HOW TO: Set up a lab environment for vSAN using VMware Workstation

Andrew Hancock (VMware vExpert PRO / EE Fellow/British Beekeeper)VMware and Virtualization Consultant
EE Fellow, MVE, Expert of the Year 2021,2017-11, Scribe 2016-2012, Author of the Year 2018-6,2013-2012 VMware vExpert Pro, vExpert 2022-2011
In my previous Experts Exchange Articles, most have featured Basic and Intermediate VMware and Virtualisation Topics. This tutorial does assume some basic VMware knowledge.

This tutorial shows how to create a test lab environment to test and demonstrate VMware vSAN, and to take it for a test drive. It's not recommended that this lab be used in production environment.

If you would like to read my Basic VMware articles, they are listed at the end of this article for your convenience.

What is VMware vSAN ?

This is not to be confused with the previous VMware vSphere product VMware vSphere Storage Appliance (VSA), which is based on a Virtual Appliance hosted on VMware vSphere (ESXi). 

VMware Virtual SAN (vSAN) is built into the VMware vSphere (ESXi) 5.5 vSphere kernel. Both VSA and vSAN are similar in concept; they are both virtual but their similarities end there. vSAN provides better scalability, resilience and availability than VSA, (vSA does not scale beyond 3 hosts), and vSAN scales out better for virtualized/cloud environments, it's aimed at the Enterprise or Commercial vSphere customer. vSAN requires a minimum of three hosts for deployment, and supports SSD read and write buffering (caching). At least one SSD and one conventional magnetic hard disk drive are required per host for deployment (1 SSD, 1 HDD per host x 3 minimum). SSD caching is not supported in VSA. You cannot at present use all SSDs for a vSAN.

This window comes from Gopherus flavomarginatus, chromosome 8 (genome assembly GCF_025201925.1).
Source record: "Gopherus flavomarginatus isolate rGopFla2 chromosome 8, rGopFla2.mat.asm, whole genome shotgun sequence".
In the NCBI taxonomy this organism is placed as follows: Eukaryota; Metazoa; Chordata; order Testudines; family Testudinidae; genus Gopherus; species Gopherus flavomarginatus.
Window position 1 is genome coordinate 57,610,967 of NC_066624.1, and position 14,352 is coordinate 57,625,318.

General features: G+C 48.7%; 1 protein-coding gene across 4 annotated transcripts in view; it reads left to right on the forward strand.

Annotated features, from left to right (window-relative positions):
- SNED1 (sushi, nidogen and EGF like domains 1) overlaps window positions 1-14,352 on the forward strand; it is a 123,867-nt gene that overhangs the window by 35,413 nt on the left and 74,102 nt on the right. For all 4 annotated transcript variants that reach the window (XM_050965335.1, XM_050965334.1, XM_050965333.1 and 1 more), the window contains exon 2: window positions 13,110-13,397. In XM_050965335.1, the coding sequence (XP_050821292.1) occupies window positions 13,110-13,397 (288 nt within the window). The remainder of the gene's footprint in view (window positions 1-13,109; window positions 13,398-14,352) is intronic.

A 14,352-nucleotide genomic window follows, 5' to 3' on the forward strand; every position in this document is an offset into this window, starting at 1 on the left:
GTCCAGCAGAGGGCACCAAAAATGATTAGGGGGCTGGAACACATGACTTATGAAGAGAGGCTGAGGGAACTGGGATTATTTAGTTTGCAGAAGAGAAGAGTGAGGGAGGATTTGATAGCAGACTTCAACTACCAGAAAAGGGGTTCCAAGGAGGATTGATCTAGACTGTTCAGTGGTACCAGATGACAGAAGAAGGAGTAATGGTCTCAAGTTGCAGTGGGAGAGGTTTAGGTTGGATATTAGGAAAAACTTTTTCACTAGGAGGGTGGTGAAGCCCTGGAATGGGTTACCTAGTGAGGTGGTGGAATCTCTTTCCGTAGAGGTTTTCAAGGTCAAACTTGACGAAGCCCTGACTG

vSAN functionaility
  • SSD caching and intelligent data placement
  • Rapid storage provisioning
  • Scale-out for large deployments
  • Granular scaling
  • Storage policy based management

What is VMware Workstation ?

VMware Workstation was VMware's first product, launched in May 1999, a Hypervisor application for Intel or AMD 64 bit processors. The current version is 11 at the time of writing this article (December 2014). It allows users to setup one or more guest machines on a single host computer. A guest machine is often referred to as a virtual machine.

VMware Workstation is a type 2 hypervisor. It's an application that installs under a Windows or Linux OS and requires a Windows or Linux OS to be present to function. Other current type 2 Hypervisors include VMware Player 7.0, Oracle Virtualbox 4.0, VMware Fusion 7.0 and Parallels Desktop 10 for Apple Mac OS X.